Gretchen Whitmer Refuses to Condemn Pornographic Books in Schools

Photo by University of Michigan's Ford School on Unsplash

Michigan Governor Gretchen Whitmer refused to condemn pornographic books in public schools during a debate this week as she battles for another term in office against Republican Challenger Tudor Dixon.

Dixon has heavily campaigned against the furtherance of radical sexuality education in the nation’s public schools, as have many of her fellow GOP midterm candidates, taking a cue from Republican Governor Glenn Youngkin’s successful race against Democrat opponent Terry McAuliffe last year running largely on the issue of parental rights in education.

When moderators asked each candidate how they would handle the well-publicized issue of books containing sexually explicit content in taxpayer funded schools, Dixon emphasized that their inclusion in school libraries was borderline criminal.

“If you have material in your school that is something you can’t read to a child at a bus stop because you would be arrested, because it is pornographic, then it should not be in our classrooms,” she said.

“What these parents are talking about are not textbooks that will help children learn about themselves. These are books that are describing to children how to have sex, and parents are outraged about it across the state.”

When it came to Whitmer, however, rather declared that she “rejects the false choice” between banning books that contain graphic descriptions and illustrations of sexual organs and sex acts from school libraries.

“As a public-school parent, I know that we have rights to understand the curriculum, the materials, to opt our children out if we think that it doesn’t keep in line with our desires,” Whitmer said.

“We also have a duty to make sure that all children feel accepted and safe and can learn and play when they are in school,” she added.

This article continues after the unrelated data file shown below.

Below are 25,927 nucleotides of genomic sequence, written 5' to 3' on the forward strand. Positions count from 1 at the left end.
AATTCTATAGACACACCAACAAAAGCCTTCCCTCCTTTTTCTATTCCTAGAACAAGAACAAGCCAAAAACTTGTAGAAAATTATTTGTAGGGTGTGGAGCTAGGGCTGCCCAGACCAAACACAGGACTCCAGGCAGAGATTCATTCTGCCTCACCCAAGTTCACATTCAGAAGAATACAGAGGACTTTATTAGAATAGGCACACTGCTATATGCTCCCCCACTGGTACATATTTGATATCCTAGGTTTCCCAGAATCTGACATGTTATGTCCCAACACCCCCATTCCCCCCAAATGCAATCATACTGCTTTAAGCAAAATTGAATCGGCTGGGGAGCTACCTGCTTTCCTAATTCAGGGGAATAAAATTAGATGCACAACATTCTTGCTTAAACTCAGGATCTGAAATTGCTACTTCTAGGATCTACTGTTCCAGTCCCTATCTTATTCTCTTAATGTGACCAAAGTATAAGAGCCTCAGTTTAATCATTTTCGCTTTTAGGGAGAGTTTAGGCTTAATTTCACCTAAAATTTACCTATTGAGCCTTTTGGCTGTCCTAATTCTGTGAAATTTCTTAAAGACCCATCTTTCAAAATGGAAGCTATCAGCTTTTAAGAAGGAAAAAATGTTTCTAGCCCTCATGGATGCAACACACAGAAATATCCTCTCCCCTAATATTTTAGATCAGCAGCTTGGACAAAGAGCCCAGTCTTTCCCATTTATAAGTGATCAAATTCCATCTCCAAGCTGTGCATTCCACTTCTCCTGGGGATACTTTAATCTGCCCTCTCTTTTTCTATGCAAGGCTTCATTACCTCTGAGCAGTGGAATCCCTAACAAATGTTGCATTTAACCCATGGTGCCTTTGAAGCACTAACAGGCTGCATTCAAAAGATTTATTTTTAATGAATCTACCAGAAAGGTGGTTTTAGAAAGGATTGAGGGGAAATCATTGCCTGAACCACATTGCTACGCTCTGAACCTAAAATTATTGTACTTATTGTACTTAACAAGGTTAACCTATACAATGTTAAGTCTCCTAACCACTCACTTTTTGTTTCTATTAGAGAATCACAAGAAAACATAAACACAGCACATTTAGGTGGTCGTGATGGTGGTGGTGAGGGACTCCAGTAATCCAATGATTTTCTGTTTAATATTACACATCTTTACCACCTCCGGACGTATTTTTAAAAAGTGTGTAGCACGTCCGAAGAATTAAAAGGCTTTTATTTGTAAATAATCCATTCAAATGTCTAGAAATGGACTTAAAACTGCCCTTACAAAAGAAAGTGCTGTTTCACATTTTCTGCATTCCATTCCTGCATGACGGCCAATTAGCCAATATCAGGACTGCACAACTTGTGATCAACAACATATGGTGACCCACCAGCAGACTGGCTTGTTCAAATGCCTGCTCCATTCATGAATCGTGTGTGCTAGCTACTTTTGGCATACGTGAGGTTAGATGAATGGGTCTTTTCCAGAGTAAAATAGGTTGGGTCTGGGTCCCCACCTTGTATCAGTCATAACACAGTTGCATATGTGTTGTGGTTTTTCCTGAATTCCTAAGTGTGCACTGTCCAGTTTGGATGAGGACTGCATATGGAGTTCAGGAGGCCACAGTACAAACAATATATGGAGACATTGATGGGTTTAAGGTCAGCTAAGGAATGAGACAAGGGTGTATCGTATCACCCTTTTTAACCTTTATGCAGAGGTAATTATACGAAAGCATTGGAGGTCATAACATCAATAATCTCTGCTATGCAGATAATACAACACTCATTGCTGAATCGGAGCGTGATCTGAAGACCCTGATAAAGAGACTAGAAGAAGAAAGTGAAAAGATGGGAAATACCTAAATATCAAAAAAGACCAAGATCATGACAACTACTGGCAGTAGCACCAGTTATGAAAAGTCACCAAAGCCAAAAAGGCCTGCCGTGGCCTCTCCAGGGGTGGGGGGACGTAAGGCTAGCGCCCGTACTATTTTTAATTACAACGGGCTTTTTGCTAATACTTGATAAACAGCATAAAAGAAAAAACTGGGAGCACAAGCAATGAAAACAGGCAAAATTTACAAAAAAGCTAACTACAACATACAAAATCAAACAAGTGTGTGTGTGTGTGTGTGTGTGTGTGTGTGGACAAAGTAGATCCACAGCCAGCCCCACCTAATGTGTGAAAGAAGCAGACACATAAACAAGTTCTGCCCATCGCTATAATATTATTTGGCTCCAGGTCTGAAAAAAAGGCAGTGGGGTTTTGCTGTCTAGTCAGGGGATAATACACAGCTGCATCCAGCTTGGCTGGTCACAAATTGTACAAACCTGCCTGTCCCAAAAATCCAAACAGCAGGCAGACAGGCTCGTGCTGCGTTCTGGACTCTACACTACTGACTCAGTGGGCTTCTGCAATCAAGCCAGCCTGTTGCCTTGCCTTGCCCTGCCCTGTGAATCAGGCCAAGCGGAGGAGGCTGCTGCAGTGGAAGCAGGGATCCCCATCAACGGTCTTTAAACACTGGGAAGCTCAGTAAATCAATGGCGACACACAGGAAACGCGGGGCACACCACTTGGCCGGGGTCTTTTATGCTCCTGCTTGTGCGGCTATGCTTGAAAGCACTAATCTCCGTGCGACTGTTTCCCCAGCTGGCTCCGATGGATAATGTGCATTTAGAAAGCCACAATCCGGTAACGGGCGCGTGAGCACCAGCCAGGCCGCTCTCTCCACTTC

As The Federalist noted, when Whitmer was given the opportunity to respond to Dixon’s accusation that the incumbent refused to “stand with parents,” she tried to shift the debate audience’s focus to gun control instead.

“Do you really think books are more dangerous than guns?” she said. “Do you really think that books pose a greater danger to our kids than gun violence does? Mrs. Dixon is trying to distract us.”

Democratic leaders, in line with proponents of so-called comprehensive sexuality education (CSE) argue that sexually explicit books are necessary for the sake of protecting students who identify as LGBT.

When Florida Republican Governor Ron DeSantis signed a bill into law earlier this year that banned sexuality education in younger grades in the Sunshine State, the establishment media and Democratic politicians dubbed the legislation the “Don’t Say Gay” bill.

Yet as a number of commentators and outraged parents have highlighted, the books often include quite literally pornographic material.

See these pages from “Gender Queer,” blocked under a content warning on Twitter yet widely touted by LGBT activists as necessary and important for LGBT youth and on the catalog of many American public schools (Warning: contains sexually graphic content):

An issue that we have been covering here at Elizabeth Johnston Ministries for years, parental rights in education have certainly taken center stage in the midterm race.

Yet, it is not always your stereotypical Christian conservative voter that is concerned over the issue of graphic material and curricula in public schools, as Whitmer herself ought to know.

Dearborn, Michigan, home to the nation’s most concentrated population of Muslims, was recently the site of the kind of boisterous school board meeting that has served to underscore parents’ outrage at the public school bureaucracy over the last two years, as conservative Muslim parents sharply rebuked the existence of sexually graphic books in school libraries.

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